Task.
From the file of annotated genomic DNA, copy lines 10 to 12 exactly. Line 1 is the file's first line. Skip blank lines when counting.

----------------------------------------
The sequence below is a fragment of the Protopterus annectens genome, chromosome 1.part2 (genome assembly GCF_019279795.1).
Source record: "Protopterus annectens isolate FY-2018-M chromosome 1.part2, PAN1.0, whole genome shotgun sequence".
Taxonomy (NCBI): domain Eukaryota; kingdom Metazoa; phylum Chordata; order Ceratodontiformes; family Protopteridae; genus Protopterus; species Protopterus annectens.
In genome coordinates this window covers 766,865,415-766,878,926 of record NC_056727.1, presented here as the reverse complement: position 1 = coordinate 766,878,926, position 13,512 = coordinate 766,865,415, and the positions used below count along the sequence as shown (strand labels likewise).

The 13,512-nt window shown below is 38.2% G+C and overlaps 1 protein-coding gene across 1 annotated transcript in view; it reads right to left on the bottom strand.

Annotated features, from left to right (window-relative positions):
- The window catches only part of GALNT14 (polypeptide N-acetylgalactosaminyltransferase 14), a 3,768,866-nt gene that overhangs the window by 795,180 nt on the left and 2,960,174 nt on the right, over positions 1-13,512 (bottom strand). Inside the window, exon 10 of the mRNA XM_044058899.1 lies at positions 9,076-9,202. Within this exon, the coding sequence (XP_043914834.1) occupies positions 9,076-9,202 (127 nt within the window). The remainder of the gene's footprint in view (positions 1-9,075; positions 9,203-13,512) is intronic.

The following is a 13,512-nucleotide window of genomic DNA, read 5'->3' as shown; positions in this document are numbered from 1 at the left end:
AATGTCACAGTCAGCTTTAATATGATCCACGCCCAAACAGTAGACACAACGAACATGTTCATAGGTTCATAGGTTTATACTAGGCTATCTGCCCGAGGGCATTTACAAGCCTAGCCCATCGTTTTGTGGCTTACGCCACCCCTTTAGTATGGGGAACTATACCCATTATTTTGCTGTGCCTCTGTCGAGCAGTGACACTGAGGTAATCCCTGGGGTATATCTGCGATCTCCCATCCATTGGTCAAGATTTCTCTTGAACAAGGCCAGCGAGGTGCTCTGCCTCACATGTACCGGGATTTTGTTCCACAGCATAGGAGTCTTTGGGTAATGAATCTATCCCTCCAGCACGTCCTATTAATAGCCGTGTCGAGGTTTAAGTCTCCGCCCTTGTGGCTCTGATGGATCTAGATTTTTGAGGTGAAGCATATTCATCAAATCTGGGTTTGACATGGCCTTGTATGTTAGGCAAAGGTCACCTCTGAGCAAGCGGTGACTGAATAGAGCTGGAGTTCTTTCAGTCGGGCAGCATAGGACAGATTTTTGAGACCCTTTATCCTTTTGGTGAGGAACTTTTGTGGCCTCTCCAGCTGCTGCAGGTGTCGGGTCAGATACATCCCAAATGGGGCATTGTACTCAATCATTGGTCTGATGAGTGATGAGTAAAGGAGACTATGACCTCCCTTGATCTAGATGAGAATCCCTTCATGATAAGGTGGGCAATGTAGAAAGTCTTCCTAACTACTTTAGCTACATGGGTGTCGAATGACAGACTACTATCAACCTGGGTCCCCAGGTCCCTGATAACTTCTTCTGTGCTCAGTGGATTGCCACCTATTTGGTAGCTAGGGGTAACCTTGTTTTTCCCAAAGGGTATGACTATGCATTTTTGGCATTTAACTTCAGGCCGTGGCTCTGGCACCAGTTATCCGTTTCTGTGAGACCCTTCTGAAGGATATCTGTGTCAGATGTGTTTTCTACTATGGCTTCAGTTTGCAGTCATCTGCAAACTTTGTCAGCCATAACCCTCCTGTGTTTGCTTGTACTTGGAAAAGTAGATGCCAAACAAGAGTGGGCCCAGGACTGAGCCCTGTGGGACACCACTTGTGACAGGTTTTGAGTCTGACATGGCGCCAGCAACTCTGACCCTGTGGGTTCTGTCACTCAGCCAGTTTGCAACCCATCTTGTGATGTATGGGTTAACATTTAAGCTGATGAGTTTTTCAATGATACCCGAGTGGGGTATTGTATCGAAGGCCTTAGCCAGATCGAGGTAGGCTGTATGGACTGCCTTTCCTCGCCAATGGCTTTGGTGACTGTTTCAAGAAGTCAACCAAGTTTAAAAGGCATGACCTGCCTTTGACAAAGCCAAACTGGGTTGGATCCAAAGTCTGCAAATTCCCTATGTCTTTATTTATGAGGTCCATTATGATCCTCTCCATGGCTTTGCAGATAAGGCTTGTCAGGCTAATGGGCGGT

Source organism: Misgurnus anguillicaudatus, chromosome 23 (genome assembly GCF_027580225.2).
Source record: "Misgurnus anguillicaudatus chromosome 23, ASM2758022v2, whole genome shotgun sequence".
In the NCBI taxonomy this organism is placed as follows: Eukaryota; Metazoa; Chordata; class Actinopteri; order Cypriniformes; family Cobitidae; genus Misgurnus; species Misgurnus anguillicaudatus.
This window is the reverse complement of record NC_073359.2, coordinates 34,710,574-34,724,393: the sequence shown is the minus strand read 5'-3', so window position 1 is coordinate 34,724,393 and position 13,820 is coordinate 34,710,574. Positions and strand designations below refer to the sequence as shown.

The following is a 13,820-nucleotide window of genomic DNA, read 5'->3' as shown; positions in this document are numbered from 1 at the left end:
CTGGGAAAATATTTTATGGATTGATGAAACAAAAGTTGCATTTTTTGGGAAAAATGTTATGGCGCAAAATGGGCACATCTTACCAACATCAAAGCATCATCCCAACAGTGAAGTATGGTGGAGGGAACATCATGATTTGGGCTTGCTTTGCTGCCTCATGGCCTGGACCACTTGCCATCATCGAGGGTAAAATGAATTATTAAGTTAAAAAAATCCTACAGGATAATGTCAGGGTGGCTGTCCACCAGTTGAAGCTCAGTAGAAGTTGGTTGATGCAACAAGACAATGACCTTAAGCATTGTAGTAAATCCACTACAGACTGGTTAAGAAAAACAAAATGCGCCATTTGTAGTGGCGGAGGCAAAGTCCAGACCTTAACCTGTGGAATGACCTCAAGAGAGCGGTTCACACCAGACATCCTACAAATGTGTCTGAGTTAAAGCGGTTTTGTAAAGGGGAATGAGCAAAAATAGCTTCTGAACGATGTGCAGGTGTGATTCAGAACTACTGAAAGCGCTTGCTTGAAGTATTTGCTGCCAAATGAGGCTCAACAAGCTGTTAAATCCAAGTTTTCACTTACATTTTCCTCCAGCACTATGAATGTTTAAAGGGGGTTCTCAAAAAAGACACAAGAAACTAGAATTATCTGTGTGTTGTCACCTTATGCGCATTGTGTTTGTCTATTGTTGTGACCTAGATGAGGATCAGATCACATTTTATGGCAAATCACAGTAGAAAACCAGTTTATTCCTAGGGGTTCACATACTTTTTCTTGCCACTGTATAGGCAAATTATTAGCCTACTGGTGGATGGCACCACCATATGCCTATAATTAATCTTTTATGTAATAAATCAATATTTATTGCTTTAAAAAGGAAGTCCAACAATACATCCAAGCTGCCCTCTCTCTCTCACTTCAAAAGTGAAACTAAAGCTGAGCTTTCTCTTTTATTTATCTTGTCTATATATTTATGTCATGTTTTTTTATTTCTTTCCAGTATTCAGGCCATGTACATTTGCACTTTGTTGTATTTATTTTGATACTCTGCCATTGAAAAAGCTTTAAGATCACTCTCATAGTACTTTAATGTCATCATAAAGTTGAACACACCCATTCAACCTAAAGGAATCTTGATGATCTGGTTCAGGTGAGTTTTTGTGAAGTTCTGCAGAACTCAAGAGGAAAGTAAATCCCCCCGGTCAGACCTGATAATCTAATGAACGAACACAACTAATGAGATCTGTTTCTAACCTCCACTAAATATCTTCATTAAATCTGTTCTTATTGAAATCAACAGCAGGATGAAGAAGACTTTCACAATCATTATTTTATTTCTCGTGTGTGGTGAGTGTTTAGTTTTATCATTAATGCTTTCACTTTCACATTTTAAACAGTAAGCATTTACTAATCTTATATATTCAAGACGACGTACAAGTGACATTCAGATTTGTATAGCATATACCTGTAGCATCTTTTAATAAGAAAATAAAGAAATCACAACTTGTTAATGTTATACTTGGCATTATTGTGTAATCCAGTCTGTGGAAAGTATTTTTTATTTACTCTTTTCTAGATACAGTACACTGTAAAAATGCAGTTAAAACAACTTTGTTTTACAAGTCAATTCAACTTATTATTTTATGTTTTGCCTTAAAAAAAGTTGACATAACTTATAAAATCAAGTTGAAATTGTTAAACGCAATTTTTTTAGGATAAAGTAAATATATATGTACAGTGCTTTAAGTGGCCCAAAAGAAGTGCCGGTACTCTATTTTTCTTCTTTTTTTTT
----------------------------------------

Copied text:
Source organism: Misgurnus anguillicaudatus, chromosome 23 (genome assembly GCF_027580225.2).
Source record: "Misgurnus anguillicaudatus chromosome 23, ASM2758022v2, whole genome shotgun sequence".
In the NCBI taxonomy this organism is placed as follows: Eukaryota; Metazoa; Chordata; class Actinopteri; order Cypriniformes; family Cobitidae; genus Misgurnus; species Misgurnus anguillicaudatus.